by , Keeper
I've been at the museum since 2010. I love to read and learn; it's rare that a day goes by at work when I'm not suppressing the urge to spew out something cool I just learned to my coworkers. In my spare time, I play the 'cello, snuggle my dog and reminisce about snowmen and Nor'easters.
I work Sunday through Thursday. You can find me raking the Farmyard in the morning or training the donkey and dwarf goats in the afternoon.

Colorful Chemistry

September 4th, 2013

We run weekly water quality tests on all of our fish, alligator and turtle tanks in the Animal Department. We monitor the waters’ pH and the levels of Ammonia and Nitrates. This is important because aquatic animals are often very sensitive to chemical changes in the water they live in and drink; more so than their terrestrial relatives.


10 tanks plus 1 “control” tank (filtered water, to make sure the tests are working properly)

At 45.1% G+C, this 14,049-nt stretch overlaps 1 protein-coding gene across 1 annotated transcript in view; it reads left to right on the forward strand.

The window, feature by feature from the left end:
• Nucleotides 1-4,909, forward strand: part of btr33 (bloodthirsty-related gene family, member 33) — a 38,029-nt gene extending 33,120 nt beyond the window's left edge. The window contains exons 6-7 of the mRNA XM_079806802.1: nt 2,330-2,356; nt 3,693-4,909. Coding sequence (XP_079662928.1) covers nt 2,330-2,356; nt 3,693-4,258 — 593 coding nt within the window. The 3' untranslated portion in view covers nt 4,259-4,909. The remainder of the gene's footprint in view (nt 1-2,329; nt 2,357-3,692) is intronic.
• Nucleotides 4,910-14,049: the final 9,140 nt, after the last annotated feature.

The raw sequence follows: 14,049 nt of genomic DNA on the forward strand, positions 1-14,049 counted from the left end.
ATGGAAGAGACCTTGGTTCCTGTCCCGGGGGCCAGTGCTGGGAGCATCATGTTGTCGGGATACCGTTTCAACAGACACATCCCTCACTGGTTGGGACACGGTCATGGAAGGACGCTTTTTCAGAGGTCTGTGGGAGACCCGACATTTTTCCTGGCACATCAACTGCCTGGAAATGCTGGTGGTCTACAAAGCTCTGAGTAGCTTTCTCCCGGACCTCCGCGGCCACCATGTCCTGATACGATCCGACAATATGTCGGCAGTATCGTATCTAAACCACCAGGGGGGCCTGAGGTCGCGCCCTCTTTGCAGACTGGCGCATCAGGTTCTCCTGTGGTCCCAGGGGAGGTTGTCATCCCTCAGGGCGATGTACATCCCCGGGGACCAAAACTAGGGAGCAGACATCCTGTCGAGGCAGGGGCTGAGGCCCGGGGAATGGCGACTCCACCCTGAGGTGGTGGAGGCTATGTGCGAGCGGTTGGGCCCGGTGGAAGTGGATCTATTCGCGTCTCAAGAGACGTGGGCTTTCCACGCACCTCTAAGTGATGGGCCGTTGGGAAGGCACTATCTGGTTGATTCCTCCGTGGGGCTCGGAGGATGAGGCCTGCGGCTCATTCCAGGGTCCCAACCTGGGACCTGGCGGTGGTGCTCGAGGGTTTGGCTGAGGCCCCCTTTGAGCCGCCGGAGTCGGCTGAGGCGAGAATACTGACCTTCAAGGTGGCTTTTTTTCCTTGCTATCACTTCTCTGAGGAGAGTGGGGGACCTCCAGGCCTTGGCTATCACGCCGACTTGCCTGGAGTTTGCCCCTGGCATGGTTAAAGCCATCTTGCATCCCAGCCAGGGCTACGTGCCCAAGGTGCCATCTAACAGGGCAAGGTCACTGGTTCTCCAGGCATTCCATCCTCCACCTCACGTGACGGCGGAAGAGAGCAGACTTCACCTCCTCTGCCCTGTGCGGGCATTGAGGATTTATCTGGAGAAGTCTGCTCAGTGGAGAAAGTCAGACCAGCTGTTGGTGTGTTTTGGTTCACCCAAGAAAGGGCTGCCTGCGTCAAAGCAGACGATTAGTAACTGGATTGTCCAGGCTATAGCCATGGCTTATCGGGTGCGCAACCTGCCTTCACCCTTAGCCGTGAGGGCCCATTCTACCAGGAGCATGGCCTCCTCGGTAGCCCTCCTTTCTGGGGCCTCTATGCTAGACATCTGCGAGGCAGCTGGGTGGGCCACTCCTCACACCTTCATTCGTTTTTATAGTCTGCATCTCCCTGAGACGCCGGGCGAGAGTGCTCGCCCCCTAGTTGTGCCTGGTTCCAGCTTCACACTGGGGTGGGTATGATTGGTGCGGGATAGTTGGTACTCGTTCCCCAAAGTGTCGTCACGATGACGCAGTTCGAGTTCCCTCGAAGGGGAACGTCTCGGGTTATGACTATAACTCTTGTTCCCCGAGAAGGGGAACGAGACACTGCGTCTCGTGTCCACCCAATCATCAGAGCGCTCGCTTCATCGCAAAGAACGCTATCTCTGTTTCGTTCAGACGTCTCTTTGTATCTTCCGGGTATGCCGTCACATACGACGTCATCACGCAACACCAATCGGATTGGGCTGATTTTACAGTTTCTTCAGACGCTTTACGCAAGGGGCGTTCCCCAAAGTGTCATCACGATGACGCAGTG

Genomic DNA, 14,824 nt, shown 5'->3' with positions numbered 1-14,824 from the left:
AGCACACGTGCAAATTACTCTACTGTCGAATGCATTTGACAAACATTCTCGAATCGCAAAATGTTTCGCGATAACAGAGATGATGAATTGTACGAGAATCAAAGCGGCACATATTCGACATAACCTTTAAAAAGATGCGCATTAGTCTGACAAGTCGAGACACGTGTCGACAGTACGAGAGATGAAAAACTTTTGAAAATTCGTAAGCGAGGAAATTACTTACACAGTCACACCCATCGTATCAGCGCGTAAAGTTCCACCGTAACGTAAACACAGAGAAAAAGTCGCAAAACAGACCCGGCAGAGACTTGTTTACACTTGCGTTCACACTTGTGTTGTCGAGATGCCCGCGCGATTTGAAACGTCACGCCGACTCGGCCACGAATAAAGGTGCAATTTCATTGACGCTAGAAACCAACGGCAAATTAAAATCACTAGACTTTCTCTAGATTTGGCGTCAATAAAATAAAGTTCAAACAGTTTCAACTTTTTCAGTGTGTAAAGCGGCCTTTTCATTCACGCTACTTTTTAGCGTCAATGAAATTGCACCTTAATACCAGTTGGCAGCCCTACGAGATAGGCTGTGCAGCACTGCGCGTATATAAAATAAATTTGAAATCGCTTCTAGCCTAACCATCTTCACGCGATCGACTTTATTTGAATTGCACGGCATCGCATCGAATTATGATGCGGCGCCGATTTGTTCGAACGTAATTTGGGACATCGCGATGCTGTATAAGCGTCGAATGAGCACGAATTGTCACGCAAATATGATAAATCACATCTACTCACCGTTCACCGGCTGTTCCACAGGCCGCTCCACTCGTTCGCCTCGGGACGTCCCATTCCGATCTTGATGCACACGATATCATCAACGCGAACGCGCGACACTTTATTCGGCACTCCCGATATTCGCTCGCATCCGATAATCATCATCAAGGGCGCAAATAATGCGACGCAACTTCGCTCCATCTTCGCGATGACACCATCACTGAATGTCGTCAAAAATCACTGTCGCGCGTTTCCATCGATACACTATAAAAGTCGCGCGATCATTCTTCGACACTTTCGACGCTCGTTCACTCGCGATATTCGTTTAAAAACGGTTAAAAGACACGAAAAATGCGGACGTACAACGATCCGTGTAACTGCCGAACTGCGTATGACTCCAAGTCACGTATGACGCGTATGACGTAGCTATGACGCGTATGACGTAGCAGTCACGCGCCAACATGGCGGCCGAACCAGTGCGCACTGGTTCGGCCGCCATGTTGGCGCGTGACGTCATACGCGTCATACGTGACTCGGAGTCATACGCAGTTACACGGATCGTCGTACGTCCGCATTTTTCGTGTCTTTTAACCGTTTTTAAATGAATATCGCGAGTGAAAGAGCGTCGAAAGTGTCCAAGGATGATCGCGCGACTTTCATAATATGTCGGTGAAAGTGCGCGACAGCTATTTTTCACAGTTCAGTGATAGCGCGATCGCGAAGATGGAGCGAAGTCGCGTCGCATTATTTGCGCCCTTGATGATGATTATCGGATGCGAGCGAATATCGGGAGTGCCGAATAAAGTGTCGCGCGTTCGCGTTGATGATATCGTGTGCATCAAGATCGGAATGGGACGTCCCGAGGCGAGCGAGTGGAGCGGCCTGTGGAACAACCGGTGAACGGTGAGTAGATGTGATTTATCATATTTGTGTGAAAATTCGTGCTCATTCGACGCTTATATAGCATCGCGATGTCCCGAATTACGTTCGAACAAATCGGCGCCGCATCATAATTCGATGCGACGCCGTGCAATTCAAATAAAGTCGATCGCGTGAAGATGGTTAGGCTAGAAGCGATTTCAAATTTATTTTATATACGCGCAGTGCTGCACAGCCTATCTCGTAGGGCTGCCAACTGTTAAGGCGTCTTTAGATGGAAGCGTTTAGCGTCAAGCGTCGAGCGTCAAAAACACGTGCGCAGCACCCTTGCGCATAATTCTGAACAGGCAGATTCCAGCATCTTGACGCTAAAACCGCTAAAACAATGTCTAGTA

The end result: 33 test tubes of some very pretty colors!

Join the conversation:

  1. eeek that some high nitrates you got there, may want to get those under control. Time for some water changes

    Posted by mattS
  2. Keeper Comment :

    Yes, Matt, the nitrates did test pretty high this week. This is normal for our turtle tanks at the end of the month. Because we do 100% water changes every 3 or 4 weeks and clean all of the decorations in the turtle tanks, the ammonia and nitrates are constantly in a state of cycling. So this week, the ammonia was testing very low and the nitrates are very high. This constant cycling doesn’t happen with our Bluegills, as we don’t do such dramatic water changes for them.

    Posted by Sarah Van de Berg

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